Tech Law Journal Daily E-Mail Alert
April 25, 2001, 8:00 AM ET, Alert No. 173.
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4/23. The U.S. Court of Appeals (3rdCir) issued its opinion in Eichorn v. AT&T, Lucent, NCR and Texas Pacific Group, a case regarding whether a no-hire agreement violated the Sherman Act. In 1995 AT&T decided to sell one of its affiliates, Paradyne, a manufacturer of network access products for the telecom industry. To make Paradyne more attractive to buyers, AT&T adopted a human resource plan that placed restrictions on Paradyne employees' ability to transfer to any other division of AT&T. Then, AT&T reorganized into three companies, AT&T, Lucent, and NCR. AT&T transferred ownership of Paradyne to Lucent. Paradyne employees, now employed by Lucent, were precluded from seeking re-employment at any other AT&T division or affiliate after this trivestiture. Then, Lucent sold Paradyne to Texas Pacific Group, after agreeing that it would not hire any Paradyne employee or consultant whose annual income exceeded $50,000 for eight months. Plaintiffs, who are former employees of Paradyne, filed a complaint alleging violation of the Sherman Act and the ERISA. The District Court ruled against the plaintiffs on both counts. The Court of Appeals upheld the District Court on the antitrust claim, but reversed on the ERISA claim.
4/24. The U.S. Court of Appeals (9thCir) issued its opinion in Far Out Productions v. Oskar, a trademark infringement case. Far Out Productions filed a complaint against Howard Scott, an original member of the musical group WAR, and other artists, alleging infringement of the federally registered trademark WAR (Trademark Registration No. 1,169,651). Scott counterclaimed alleging fraud, conversion, and trademark infringement. Harold Brown, another original member of the group, filed a separate complaint against Far Out and its president, Jerry Goldstein, alleging that they had obtained the trademark fraudulently. The District Court consolidated the cases, and granted summary judgment to Far Out and Goldstein. The Appeals Court affirmed.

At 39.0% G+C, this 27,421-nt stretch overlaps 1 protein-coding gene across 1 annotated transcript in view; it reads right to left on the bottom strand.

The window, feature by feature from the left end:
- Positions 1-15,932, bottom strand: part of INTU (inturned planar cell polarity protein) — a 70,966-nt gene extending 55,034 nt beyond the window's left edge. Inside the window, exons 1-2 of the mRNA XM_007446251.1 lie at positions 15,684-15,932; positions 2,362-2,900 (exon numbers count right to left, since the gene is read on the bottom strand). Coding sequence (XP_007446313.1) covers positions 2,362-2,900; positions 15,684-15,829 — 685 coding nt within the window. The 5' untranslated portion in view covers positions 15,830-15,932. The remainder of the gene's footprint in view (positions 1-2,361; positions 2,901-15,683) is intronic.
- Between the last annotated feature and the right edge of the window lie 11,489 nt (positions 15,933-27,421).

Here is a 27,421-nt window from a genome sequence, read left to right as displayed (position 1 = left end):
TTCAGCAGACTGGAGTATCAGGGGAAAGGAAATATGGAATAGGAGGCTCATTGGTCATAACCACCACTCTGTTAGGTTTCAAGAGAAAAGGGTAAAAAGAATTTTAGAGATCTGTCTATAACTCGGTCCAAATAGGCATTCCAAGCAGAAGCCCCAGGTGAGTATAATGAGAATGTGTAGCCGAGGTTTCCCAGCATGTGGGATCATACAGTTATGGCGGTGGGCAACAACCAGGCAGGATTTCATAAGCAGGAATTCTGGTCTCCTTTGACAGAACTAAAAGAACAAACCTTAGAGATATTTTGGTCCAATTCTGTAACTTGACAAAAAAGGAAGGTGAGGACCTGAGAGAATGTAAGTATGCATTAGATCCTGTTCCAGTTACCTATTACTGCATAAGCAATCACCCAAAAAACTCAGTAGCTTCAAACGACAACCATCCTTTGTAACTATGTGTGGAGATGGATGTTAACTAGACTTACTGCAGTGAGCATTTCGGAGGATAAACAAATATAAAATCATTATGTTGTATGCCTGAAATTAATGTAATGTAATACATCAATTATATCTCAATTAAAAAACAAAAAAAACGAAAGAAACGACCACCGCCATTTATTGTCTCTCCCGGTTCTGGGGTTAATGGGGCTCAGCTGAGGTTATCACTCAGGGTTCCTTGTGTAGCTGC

Location Privacy
4/24. The FCC received two reply comments in its proceeding on location privacy for mobile devices. See, comment of the CTIA [PDF] and comment of Cingular [PDF]. Both want the FCC to conduct a rule making proceeding. This proceeding concerns privacy rules for cell phones, PDAs, in car map and traffic services, wireless tollbooth collection systems, Blackberry e-mail pagers, Bluetooth enabled devices, and anything with an embedded GPS chip. The CTIA filed a petition [PDF] with the FCC on Nov. 22, 2000, requesting a rule making proceeding. In response, the FCC issued a Public Notice [PDF] on March 16, 2001 requesting comments on the CTIA's petition. The FCC received a dozen original comments on or before April 6. (See, WT Docket No. 01-72.)
4/23. WTO Director General Mike Moore gave a speech in Berlin, Germany, in which he again advocated a new trade round. He also stated that "WTO members will never agree to use trade sanctions to enforce labour standards. It is a line in the sand that developing countries will not cross. They fear that such provisions could be abused for protectionist purposes. They also believe such matters are more appropriately considered in other international fora." President Bush, who is seeking fast track trade negotiating authority from the Congress, is engaged in a debate with some members of Congress over whether such authority should extend to labor standards.
New Documents
USCA: opinion in Eichorn v. AT&T re no hire agreements and antitrust, 4/24 (TXT, USCA).
USCA: opinion in Far Out Productions v. Oskar re trademark infringement, 4/24 (PDF, USCA).
Moore: speech re new round of trade negotiations, 4/23 (HTML, WTO).
FTC: report re marketing violent electronic games, movies and songs, 4/24 (PDF, FTC).
4/24. Rep. Billy Tauzin (R-LA) and Rep. John Dingell (D-MI), the Chairman and Ranking Democrat on the House Commerce Committee, reintroduced their bill to provide interLATA data relief to regional Bell companies. The bill would exempt long distance data services from the requirements of Section 271. The bill is titled "The Broadband Deployment Act of 2001." Tauzin and Dingell describe their bill as a way to promote the deployment of broadband Internet access. Competitive local exchange carriers and long distance companies criticize the bill. The previous version of the bill (HR 2420, 106th Congress) had 224 cosponsors. The House Commerce Committee will hold a hearing on the bill on April 25; it will mark up the bill on April 26. See also, CompTel release, Sprint release, and USTA release.
4/23. Verizon filed a Section 271 petition with the FCC requesting permission to provide long distance service in Connecticut. Verizon provides phone service to only two communities in the state -- Byram and Greenwich. See, release.
4/24. The U.S. Court of Appeals (9thCir) issued its opinion [PDF] in Auburn v. Qwest, a case regarding who bears the expense for a facility relocation made necessary by right of way improvements.